Sri Lanka

Is it Safe to Travel to Sri Lanka at the Moment?

Is it Safe to Travel to Sri Lanka at the Moment?

Last updated: March 2024 by Frances Mavor, our Conde Nast India Specialist

Sri Lanka, the small teardrop-shaped island nation in the Indian Ocean, is well known - and loved - for its breathtaking landscapes and rich culture. Its locals are warm, its beaches are beautiful, waters come crystal-clear and temples and palaces are shrouded in a timeless charm that’s hard beaten. But despite its irresistible allure, events in recent years mean it’s legitimate to ask ‘is it safe to travel to Sri Lanka?’ Of course, it’s always a good idea to check the latest travel advisories issued by your government before travelling, but our Sri Lanka specialists know their onions too. Apart from being in regular communication with our Concierges on the ground, they have years of experience in the country themselves, knowing the country’s safety precautions and local customs like the back of their hands.


What are the potential threats?

Sri Lanka’s history is no secret, nor are its most recent large-scale protests, demonstrations and political unrest, which saw then-prime minister Ranil Wickremesinghe, now president, declare the country bankrupt in 2022. But now, over two years on, the country has emerged from under its dark cloud and is decidedly moving on. Of course, we aren’t going to suggest getting involved in any large-crowd events or hanging around the capital, Colombo, late at night – especially as power cuts are still very prevalent – but generally, violent crime rates are now low.


Safety first

Think of this as your friendly reminder to always take out comprehensive travel and medical insurance. But when in the country, it’s best to leave all valuables at your hotel. Our Conde Nast Traveler expert, Frances, suggests carrying only small notes that you have easy access to and keeping your phone and purse on your front (as opposed to a bag on your back). When it comes to bank cards, make sure to only use ATMs attached to banks or major hotels and don’t let your card out of your sight during transactions.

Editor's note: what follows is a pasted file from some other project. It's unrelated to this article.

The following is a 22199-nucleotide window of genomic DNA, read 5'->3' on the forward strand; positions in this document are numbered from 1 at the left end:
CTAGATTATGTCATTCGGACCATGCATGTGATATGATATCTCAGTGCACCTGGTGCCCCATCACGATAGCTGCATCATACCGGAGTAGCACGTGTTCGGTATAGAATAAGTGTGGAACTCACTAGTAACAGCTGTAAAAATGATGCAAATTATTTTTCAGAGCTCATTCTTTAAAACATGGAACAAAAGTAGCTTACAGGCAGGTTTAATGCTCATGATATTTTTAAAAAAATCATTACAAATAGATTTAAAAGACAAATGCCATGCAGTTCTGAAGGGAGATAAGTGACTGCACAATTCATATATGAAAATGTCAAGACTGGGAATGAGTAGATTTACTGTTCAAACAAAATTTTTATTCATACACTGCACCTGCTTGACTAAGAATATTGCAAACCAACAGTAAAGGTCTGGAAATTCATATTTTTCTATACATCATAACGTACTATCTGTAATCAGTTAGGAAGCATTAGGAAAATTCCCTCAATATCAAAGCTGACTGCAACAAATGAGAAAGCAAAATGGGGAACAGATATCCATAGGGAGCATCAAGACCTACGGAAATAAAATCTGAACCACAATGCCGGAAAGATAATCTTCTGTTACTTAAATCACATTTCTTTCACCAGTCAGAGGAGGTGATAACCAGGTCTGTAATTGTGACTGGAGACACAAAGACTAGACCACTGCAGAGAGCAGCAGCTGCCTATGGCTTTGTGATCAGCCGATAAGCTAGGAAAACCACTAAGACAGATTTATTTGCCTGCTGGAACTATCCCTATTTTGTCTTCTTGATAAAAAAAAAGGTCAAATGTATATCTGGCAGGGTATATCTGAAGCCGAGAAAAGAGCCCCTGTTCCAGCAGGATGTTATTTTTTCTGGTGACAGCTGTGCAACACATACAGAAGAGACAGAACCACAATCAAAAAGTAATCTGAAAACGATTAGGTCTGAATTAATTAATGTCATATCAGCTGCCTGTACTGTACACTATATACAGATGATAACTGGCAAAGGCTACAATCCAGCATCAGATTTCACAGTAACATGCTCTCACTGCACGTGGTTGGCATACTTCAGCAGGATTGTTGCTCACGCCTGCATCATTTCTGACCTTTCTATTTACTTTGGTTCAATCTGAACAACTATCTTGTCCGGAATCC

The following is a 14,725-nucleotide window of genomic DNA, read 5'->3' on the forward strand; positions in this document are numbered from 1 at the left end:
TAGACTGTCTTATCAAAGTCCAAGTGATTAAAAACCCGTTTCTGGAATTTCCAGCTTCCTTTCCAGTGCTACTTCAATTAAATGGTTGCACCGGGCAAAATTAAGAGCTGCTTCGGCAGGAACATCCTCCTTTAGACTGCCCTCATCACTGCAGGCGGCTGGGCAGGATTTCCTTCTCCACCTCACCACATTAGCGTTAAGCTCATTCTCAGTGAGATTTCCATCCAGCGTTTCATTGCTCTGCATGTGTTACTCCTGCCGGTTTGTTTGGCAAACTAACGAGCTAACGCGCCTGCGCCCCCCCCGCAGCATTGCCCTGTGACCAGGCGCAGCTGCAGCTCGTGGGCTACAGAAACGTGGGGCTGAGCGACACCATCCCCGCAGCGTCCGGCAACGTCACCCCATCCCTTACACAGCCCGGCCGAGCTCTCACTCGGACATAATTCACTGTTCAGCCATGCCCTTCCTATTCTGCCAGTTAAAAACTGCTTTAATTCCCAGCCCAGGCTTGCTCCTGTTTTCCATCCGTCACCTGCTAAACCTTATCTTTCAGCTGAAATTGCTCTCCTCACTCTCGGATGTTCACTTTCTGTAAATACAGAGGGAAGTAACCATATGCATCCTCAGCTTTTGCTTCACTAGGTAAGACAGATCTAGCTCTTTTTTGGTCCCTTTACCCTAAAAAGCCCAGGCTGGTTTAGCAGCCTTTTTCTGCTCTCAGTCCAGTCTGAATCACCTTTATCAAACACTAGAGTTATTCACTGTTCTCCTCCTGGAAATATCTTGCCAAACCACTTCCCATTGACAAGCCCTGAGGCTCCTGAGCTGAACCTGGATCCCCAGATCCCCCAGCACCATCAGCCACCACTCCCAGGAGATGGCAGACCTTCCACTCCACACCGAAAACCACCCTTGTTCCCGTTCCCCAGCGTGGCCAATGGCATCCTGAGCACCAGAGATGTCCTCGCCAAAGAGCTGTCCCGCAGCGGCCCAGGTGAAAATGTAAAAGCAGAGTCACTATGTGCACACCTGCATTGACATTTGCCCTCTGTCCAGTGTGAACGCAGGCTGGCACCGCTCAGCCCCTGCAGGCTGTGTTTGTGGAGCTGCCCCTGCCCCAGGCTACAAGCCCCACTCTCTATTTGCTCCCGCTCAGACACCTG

We probably don’t need to remind you that contaminated food and water don’t make for a good time either. Make a conscious effort only to drink bottled or filtered water and practice good hand hygiene at all times. Our Asia experts recommend using antibacterial gel (even when just having a snack), always washing fruit and peeling off the skin if possible. On an Original Travel trip, too, you’ll always have access to bottled water on transfers, at hotels and at recommended restaurants and cafes.


Get clued up on cultural norms

The cultural norms in Sri Lanka reflect the legacy of the country and its rich cultural heritage. So, it’s very important to be aware of – and show respect for – them. Doing so may also help to keep you safe while travelling in the area. Sri Lanka is a predominantly Buddhist country, so it’s key to dress appropriately (and modestly) when visiting temples and religious sites. Remember to always remove your shoes before entering these sacred spaces (Frances recommends slip-on trainers) and keep a scarf on you to cover your shoulders and knees. If you forget, don’t fear. Your guide and/or Concierge will be on hand to help you find one.

Overt physical displays of affection in public are frowned upon in Sri Lanka – couples hide behind enormous umbrellas in quiet park corners and botanical gardens. Same-sex relations are illegal but the FCDO is not aware of any prosecutions. For all couples, it’s best to avoid any public displays, especially in conservative areas.


Disclaimer: it's always important to check the travel advisories issued by your government before travelling to any foreign country. For the latest advice and a very helpful map, please visit:


Header Image by Carol Sachs